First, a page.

Brandis joined the British service in 1856 as superintendent of the teak forests of Pegu division in eastern Burma. During that time Burma's teak forests were controlled by militant Karen tribals. He introduced the "taungya" system (King KFS (1968). "Agro-silviculture (the taungya system)". University of Ibadan / Dept. of Forestry, Bulletin no. 1, 109pp.), in which Karen villagers provided labour for clearing, planting and weeding teak plantations. In return they were allowed to plant crops for the first few years between the trees. As the teak trees grew, villagers were moved to new land and the process was repeated. As a result of this process, many villagers became dependent on the state forestry service and local resistance to the state takeover of forests became increasingly difficult.
Brandis was initially interested in botany. His herbarium and botanical library which he shipped from Calcutta to Rangoon were lost when the boat carrying it capsized. This loss led him to shift his focus from botanical studies to forestry.
Brandis' work included determination of teak volume, rate of growth, identifying rate of harvest, developing forest protection plans against pests and fire. He also introduced timber purchase rules, clearing rules and the establishment of managed teak areas called conservancies with officers who were appointed as Conservators. After seven years in Burma, Brandis became Inspector General of Forests in India, a position he served in for 20 years. He formulated new forest legislations and helped establish research and training institutions. The Indian Forest College at Dehra Dun was founded by him. Brandis was created a Companion of the Indian Empire in 1878.
Brandis documented the sacred groves in Rajputana and Kans (woodlands) of Mysore, the Garo and Khasia hills which he visited in 1879, the Devarakadus of Coorg in 1868, and the hill ranges of the Salem district in the Madras Presidency in 1882, the Swami Shola on the Yelagiris, the sacred grove at Pudur on the Javadis and several sacred forests on the Shevaroys. He was among the earliest in India to formally link forest protection with local peoples.
Brandis was also involved in forestry education in England at Coopers' Hill and here he also influenced and mentored many like B. Ribbentrop, W. Schlich and C.A. Schenck of Germany, and Gifford Pinchot and Henry Graves (the first and second chiefs of the USDA Forest Service) of the United States. He influenced the forestry movement in the United States by mentoring Pinchot, Graves, and others who came to study with him in Germany, and through his voluminous correspondence with many other men such as Charles Sprague Sargent and Franklin Hough involved in establishing the U.S. national forest system. Pinchot relied heavily upon Brandis' advice for introducing professional forest management in the U.S. and on how to structure the Forest Service when Pinchot established it in 1905. His influence was so great that President Roosevelt, sent him a photograph in 1896 with the inscription "To Sir Dietrich Brandis, in high appreciation of his services to forestry in the United States. From Theodore Roosevelt."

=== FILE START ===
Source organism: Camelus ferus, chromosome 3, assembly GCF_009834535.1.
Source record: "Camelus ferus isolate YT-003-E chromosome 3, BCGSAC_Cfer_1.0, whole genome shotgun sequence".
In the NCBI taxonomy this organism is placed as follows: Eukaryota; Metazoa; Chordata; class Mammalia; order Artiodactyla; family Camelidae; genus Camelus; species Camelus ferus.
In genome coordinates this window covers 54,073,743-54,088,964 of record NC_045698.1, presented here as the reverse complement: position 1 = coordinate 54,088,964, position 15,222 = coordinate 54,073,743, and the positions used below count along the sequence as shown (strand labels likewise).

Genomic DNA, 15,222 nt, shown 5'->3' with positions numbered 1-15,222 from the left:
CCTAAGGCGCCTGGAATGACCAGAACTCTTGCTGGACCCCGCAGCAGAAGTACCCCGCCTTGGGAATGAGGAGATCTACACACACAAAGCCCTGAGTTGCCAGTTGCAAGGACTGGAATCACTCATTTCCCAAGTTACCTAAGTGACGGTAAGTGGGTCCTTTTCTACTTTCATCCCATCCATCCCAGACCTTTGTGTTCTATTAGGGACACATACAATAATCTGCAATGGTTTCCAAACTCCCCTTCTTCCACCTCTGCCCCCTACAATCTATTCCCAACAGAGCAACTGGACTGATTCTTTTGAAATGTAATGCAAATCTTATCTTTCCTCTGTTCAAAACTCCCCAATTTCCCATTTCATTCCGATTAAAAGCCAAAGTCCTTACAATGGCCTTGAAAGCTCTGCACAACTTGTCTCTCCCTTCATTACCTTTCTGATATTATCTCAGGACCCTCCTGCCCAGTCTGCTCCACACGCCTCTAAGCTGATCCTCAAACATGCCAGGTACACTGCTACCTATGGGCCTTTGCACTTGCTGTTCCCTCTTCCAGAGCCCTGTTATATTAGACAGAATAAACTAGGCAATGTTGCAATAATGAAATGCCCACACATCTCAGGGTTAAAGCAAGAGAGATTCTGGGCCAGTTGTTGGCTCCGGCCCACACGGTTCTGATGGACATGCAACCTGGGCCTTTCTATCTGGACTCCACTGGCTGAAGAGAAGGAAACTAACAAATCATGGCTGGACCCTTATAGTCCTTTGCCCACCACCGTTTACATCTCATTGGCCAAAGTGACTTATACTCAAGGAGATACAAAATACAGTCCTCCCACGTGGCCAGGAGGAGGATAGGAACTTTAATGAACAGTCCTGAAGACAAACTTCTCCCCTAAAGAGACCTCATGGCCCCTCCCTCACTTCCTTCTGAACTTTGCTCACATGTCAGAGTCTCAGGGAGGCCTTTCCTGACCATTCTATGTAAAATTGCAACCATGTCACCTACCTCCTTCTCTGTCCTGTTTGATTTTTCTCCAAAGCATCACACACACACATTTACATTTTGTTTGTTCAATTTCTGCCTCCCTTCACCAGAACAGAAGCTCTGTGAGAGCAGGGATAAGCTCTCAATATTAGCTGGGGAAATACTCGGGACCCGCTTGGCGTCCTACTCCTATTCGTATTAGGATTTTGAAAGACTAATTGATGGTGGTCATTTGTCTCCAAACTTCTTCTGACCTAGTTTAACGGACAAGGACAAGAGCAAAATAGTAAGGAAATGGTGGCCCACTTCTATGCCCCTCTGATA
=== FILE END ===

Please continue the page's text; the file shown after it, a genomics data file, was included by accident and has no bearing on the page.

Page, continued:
He also took an interest in the forest flora of northwest and central India and Indian trees. Even after retirement Brandis continued to work on Indian forestry and at the age of 75 he started his principal botanical work, Indian trees, dealing with 4400 species. It was first published in 1906 and re-issued several times afterwards, the last time in 1971. He was posted at Balaghat in M.P as a principal of forester training institute for a long time in his service period.
Many species of plants are named after him: